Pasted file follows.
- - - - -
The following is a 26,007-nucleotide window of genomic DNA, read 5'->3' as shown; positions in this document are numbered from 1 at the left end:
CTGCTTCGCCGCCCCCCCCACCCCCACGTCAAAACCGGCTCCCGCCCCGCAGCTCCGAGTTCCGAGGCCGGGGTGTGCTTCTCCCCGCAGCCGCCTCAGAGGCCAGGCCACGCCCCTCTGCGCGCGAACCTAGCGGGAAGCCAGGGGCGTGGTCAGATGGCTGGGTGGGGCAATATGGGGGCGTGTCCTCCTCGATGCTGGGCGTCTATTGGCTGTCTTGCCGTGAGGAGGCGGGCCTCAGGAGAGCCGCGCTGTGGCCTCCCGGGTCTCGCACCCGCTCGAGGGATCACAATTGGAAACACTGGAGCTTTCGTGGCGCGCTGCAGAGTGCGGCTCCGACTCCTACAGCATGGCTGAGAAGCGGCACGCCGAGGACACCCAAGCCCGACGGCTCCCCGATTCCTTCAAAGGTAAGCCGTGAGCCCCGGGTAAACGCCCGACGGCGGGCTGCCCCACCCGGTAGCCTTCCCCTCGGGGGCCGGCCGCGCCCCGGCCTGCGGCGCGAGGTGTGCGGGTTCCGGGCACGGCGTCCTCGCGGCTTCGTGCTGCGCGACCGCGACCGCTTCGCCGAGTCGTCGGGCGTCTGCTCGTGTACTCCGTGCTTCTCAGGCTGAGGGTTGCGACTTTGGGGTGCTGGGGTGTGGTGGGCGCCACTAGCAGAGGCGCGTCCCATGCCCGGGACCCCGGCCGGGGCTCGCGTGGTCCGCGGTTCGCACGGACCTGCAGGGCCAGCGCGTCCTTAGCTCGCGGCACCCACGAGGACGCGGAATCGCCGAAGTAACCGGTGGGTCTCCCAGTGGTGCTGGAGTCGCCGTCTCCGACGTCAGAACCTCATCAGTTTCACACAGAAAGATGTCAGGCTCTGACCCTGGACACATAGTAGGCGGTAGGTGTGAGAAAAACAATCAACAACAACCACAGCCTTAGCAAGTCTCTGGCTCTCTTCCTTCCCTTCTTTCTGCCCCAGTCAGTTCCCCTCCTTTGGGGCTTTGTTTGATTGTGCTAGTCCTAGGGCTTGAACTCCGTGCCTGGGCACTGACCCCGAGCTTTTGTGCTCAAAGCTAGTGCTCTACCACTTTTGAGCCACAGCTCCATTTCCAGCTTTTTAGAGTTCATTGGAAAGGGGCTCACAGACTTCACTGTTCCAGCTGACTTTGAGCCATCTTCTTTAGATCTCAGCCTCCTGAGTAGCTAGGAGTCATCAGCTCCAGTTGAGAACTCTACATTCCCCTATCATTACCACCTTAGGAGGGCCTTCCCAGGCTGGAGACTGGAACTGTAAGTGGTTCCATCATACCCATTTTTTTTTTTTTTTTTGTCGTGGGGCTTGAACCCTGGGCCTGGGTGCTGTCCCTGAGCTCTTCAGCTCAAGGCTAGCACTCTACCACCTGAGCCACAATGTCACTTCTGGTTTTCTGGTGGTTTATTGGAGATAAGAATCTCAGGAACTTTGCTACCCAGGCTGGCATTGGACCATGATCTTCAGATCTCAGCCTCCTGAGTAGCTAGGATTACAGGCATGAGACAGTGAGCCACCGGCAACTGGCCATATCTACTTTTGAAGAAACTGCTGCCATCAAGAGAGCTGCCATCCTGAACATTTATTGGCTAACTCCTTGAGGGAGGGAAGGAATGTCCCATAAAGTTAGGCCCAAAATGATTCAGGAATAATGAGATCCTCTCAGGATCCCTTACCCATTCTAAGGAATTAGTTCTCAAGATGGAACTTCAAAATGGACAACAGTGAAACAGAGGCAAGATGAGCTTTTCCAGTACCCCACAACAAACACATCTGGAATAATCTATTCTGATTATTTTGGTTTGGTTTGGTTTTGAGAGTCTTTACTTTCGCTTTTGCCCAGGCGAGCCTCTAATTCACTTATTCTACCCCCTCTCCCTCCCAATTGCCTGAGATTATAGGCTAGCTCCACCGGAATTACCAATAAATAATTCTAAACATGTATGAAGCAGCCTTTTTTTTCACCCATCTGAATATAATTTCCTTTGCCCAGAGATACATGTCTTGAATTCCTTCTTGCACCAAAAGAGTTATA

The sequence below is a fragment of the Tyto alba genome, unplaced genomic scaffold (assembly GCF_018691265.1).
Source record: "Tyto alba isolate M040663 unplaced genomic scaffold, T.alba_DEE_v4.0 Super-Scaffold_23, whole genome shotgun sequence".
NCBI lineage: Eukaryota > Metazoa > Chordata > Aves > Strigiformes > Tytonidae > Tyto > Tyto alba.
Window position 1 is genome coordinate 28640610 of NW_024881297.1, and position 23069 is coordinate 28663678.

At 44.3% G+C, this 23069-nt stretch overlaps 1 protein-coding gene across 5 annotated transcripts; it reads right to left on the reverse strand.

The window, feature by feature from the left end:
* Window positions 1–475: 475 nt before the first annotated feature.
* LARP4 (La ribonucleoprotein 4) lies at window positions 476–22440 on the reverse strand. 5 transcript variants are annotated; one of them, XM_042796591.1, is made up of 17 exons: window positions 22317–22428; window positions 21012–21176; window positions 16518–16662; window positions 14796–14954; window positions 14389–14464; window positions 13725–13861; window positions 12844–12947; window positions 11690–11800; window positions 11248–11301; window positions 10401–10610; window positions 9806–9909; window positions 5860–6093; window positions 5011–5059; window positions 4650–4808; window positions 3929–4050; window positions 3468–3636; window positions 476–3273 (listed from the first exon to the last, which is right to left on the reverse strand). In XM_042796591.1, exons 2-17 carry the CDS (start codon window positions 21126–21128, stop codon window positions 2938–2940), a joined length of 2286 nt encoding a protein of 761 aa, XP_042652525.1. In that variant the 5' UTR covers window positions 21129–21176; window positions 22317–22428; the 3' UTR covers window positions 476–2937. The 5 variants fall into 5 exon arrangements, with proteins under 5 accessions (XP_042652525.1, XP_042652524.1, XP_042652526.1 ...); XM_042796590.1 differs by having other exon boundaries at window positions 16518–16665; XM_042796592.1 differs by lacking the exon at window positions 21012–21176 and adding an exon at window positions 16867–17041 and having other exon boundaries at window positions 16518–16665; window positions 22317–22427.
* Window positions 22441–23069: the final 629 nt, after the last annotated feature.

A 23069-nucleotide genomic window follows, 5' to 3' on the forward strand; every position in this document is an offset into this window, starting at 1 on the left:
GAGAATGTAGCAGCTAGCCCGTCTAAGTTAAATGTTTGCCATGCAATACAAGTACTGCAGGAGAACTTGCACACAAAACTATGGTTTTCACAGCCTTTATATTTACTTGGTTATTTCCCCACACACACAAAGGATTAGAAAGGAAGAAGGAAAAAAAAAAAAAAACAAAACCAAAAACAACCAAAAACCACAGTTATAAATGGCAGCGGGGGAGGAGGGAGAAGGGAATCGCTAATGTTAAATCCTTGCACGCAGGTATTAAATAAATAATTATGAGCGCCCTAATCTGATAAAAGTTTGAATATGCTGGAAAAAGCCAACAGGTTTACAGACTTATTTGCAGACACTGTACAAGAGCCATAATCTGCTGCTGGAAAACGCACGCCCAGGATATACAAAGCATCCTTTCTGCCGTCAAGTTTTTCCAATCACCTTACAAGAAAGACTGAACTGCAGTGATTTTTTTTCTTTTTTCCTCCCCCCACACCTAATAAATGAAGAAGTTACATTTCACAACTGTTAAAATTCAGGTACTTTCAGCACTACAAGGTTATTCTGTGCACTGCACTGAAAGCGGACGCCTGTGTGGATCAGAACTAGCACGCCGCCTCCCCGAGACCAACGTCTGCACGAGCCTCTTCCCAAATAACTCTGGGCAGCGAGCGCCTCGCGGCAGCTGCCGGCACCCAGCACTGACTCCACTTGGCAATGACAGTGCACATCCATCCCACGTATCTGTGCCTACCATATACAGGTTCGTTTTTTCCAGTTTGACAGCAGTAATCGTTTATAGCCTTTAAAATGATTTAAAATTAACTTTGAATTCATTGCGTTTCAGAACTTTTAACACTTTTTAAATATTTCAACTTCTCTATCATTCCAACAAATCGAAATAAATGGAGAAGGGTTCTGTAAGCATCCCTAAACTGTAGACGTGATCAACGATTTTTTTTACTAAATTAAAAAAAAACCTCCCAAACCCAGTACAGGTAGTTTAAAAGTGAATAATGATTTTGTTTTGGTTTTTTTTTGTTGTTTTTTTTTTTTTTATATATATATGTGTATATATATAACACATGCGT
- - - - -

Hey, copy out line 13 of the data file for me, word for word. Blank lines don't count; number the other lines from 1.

GAGAATGTAGCAGCTAGCCCGTCTAAGTTAAATGTTTGCCATGCAATACAAGTACTGCAGGAGAACTTGCACACAAAACTATGGTTTTCACAGCCTTTATATTTACTTGGTTATTTCCCCACACACACAAAGGATTAGAAAGGAAGAAGGAAAAAAAAAAAAAAACAAAACCAAAAACAACCAAAAACCACAGTTATAAATGGCAGCGGGGGAGGAGGGAGAAGGGAATCGCTAATGTTAAATCCTTGCACGCAGGTATTAAATAAATAATTATGAGCGCCCTAATCTGATAAAAGTTTGAATATGCTGGAAAAAGCCAACAGGTTTACAGACTTATTTGCAGACACTGTACAAGAGCCATAATCTGCTGCTGGAAAACGCACGCCCAGGATATACAAAGCATCCTTTCTGCCGTCAAGTTTTTCCAATCACCTTACAAGAAAGACTGAACTGCAGTGATTTTTTTTCTTTTTTCCTCCCCCCACACCTAATAAATGAAGAAGTTACATTTCACAACTGTTAAAATTCAGGTACTTTCAGCACTACAAGGTTATTCTGTGCACTGCACTGAAAGCGGACGCCTGTGTGGATCAGAACTAGCACGCCGCCTCCCCGAGACCAACGTCTGCACGAGCCTCTTCCCAAATAACTCTGGGCAGCGAGCGCCTCGCGGCAGCTGCCGGCACCCAGCACTGACTCCACTTGGCAATGACAGTGCACATCCATCCCACGTATCTGTGCCTACCATATACAGGTTCGTTTTTTCCAGTTTGACAGCAGTAATCGTTTATAGCCTTTAAAATGATTTAAAATTAACTTTGAATTCATTGCGTTTCAGAACTTTTAACACTTTTTAAATATTTCAACTTCTCTATCATTCCAACAAATCGAAATAAATGGAGAAGGGTTCTGTAAGCATCCCTAAACTGTAGACGTGATCAACGATTTTTTTTACTAAATTAAAAAAAAACCTCCCAAACCCAGTACAGGTAGTTTAAAAGTGAATAATGATTTTGTTTTGGTTTTTTTTTGTTGTTTTTTTTTTTTTTATATATATATGTGTATATATATAACACATGCGT